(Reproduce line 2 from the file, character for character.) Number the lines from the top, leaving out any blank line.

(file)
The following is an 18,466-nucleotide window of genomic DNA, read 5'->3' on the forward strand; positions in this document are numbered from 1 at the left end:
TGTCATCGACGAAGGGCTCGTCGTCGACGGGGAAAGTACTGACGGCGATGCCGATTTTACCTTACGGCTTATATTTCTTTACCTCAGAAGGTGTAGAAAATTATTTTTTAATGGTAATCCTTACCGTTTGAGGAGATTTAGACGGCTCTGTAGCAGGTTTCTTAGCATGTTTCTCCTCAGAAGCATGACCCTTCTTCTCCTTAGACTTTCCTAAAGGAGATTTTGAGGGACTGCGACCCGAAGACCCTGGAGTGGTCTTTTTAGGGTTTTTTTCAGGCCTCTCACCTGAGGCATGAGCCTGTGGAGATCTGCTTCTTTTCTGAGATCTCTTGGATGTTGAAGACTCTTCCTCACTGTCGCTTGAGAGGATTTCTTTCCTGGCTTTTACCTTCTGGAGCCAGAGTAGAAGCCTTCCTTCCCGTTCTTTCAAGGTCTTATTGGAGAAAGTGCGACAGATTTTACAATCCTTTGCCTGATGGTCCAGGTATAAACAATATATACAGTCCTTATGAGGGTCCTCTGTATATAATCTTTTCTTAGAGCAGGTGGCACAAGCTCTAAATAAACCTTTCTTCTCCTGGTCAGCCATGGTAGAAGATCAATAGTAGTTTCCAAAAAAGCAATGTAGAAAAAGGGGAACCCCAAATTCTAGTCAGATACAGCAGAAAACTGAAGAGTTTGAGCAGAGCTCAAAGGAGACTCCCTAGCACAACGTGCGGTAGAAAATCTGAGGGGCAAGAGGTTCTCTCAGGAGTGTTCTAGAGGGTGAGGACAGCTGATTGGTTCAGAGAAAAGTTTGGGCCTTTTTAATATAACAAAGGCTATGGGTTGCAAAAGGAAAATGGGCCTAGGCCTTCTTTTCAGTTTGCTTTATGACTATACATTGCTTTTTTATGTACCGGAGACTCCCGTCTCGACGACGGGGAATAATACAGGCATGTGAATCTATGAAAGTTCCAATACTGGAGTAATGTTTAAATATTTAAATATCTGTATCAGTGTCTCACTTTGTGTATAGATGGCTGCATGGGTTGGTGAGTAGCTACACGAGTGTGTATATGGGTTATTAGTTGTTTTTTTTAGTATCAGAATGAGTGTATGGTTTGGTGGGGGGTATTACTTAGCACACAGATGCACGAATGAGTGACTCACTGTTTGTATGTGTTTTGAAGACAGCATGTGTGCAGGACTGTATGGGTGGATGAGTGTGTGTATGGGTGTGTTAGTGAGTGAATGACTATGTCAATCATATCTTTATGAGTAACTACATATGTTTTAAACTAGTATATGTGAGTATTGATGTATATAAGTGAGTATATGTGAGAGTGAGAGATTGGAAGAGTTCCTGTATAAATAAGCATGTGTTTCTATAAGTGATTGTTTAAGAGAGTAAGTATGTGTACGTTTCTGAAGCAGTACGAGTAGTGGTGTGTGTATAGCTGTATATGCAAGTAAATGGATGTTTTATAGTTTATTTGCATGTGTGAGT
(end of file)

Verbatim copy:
TGTCATCGACGAAGGGCTCGTCGTCGACGGGGAAAGTACTGACGGCGATGCCGATTTTACCTTACGGCTTATATTTCTTTACCTCAGAAGGTGTAGAAAATTATTTTTTAATGGTAATCCTTACCGTTTGAGGAGATTTAGACGGCTCTGTAGCAGGTTTCTTAGCATGTTTCTCCTCAGAAGCATGACCCTTCTTCTCCTTAGACTTTCCTAAAGGAGATTTTGAGGGACTGCGACCCGAAGACCCTGGAGTGGTCTTTTTAGGGTTTTTTTCAGGCCTCTCACCTGAGGCATGAGCCTGTGGAGATCTGCTTCTTTTCTGAGATCTCTTGGATGTTGAAGACTCTTCCTCACTGTCGCTTGAGAGGATTTCTTTCCTGGCTTTTACCTTCTGGAGCCAGAGTAGAAGCCTTCCTTCCCGTTCTTTCAAGGTCTTATTGGAGAAAGTGCGACAGATTTTACAATCCTTTGCCTGATGGTCCAGGTATAAACAATATATACAGTCCTTATGAGGGTCCTCTGTATATAATCTTTTCTTAGAGCAGGTGGCACAAGCTCTAAATAAACCTTTCTTCTCCTGGTCAGCCATGGTAGAAGATCAATAGTAGTTTCCAAAAAAGCAATGTAGAAAAAGGGGAACCCCAAATTCTAGTCAGATACAGCAGAAAACTGAAGAGTTTGAGCAGAGCTCAAAGGAGACTCCCTAGCACAACGTGCGGTAGAAAATCTGAGGGGCAAGAGGTTCTCTCAGGAGTGTTCTAGAGGGTGAGGACAGCTGATTGGTTCAGAGAAAAGTTTGGGCCTTTTTAATATAACAAAGGCTATGGGTTGCAAAAGGAAAATGGGCCTAGGCCTTCTTTTCAGTTTGCTTTATGACTATACATTGCTTTTTTATGTACCGGAGACTCCCGTCTCGACGACGGGGAATAATACAGGCATGTGAATCTATGAAAGTTCCAATACTGGAGTAATGTTTAAATATTTAAATATCTGTATCAGTGTCTCACTTTGTGTATAGATGGCTGCATGGGTTGGTGAGTAGCTACACGAGTGTGTATATGGGTTATTAGTTGTTTTTTTTAGTATCAGAATGAGTGTATGGTTTGGTGGGGGGTATTACTTAGCACACAGATGCACGAATGAGTGACTCACTGTTTGTATGTGTTTTGAAGACAGCATGTGTGCAGGACTGTATGGGTGGATGAGTGTGTGTATGGGTGTGTTAGTGAGTGAATGACTATGTCAATCATATCTTTATGAGTAACTACATATGTTTTAAACTAGTATATGTGAGTATTGATGTATATAAGTGAGTATATGTGAGAGTGAGAGATTGGAAGAGTTCCTGTATAAATAAGCATGTGTTTCTATAAGTGATTGTTTAAGAGAGTAAGTATGTGTACGTTTCTGAAGCAGTACGAGTAGTGGTGTGTGTATAGCTGTATATGCAAGTAAATGGATGTTTTATAGTTTATTTGCATGTGTGAGT